“There is, in my view, a small group of important decisions made on behalf of a child which, in the absence of agreement of those with parental responsibility, ought not to be carried out or arranged by a one-parent carer although she has parental responsibility under s.2(7) of the Children Act 1989. Such a decision ought not to be made without the specific approval of the court. Sterilisation is one example. The change of a child's surname is another. Some of the examples, including the change of a child's surname, are based upon statute (see s.13(1) of the Children Act 1989).”

In Re J the court held that circumcision should be added to this special category. The later case of Re C (Welfare of Child: Immunisation) [2003] EWCA Civ 1148, [2003] 2 FLR 1095) added “hotly contested issues of immunisation” to that ‘small group of important decisions’.[2]

It is therefore clear that whilst there are PR decisions which cannot be taken unilaterally by one parent alone, the number of such decisions are very limited.

Unilateral removal of a child from the UK is included in the list by virtue of s.1 of the Child Abduction Act 1984, which provides that a person connected with a child under the age of sixteen commits a criminal offence if he takes or sends the child out of the United Kingdom without the appropriate consent of all those holding PR (subject to the relevant defences set out in s.1(5) of the 1984 Act).

Similar provisions apply under s.13(1) of the CA in circumstances where a child arrangements order is in force, prohibiting the removal of children from the UK (other than for short periods) without either the written consent of every person who has parental responsibility or the leave of the court.

However, in Re C (Internal Relocation) [2015] EWCA Civ 1305; [2017] 1 FLR 103, Black LJ noted the following:[3]

‘… Where a child arrangements order is in force dealing with what would formerly have been called residence or contact, s.13 provides that no person may remove the child from the UK (other than for short periods) without either the written consent of every person who has parental responsibility or the leave of the court. There is no equivalent provision regulating moves within the UK; the freedom of a parent to move with the child will only be constrained if an order is made under s 8 of the Act, usually in these circumstances a prohibited steps order or a specific issue order…’  (emphasis added).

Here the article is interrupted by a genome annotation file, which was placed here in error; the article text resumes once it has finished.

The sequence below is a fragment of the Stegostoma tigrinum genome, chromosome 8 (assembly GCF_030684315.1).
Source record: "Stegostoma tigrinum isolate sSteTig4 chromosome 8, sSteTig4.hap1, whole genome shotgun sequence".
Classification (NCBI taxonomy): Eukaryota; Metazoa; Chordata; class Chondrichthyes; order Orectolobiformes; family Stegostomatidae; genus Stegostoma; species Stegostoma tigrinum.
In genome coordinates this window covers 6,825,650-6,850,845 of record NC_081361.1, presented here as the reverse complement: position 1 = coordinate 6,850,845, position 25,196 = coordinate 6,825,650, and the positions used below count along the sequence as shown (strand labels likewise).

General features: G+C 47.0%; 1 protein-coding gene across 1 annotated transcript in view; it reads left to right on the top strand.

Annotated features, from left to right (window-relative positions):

It therefore seems clear that parents do not need each other’s consent to relocate within the UK, nor do they require a court order and there is no obligation to apply under s.13(1)(b).

However, they may still have to defeat the challenge of an application for a PSO under s.8 of the CA, or for the imposition of a condition to the child arrangements order under s.11(7).

So, the legal debate over whether my client did or did not require the father’s consent to relocate within the UK was largely semantic in the context of the father’s wider application for a PSO under s.8 of the CA.

However, it was relevant to the father’s application for urgent interim orders. Essentially, the mother had done nothing wrong. In fact, she had done so much more than most parents in similar circumstances. She had given the father significant notice of her intended move, provided him with detailed information about her proposals and fully consulted with him about those proposals, including via mediation. She did not require his consent to the move and was under no obligation to make any application herself. It was down to the father to issue an application under s.8 of the CA if he wanted to stop her moving. Consequently, his application for an urgent interim PSO failed.


  1. The Family Court Practice (The Red Book), Part II Statutes, Children Act 1989 Part I, Introductory, 2 Parental responsibility for children –[2.220[1]
  2. per Thorpe LJ at [17]
  3. At [19]
  4. The Family Court Practice (The Red Book)Part II Statutes, Children Act 1989, Part II Orders with Respect to Children in Family Proceedings, 13 Change of child's name or removal from jurisdiction [2.249[3]]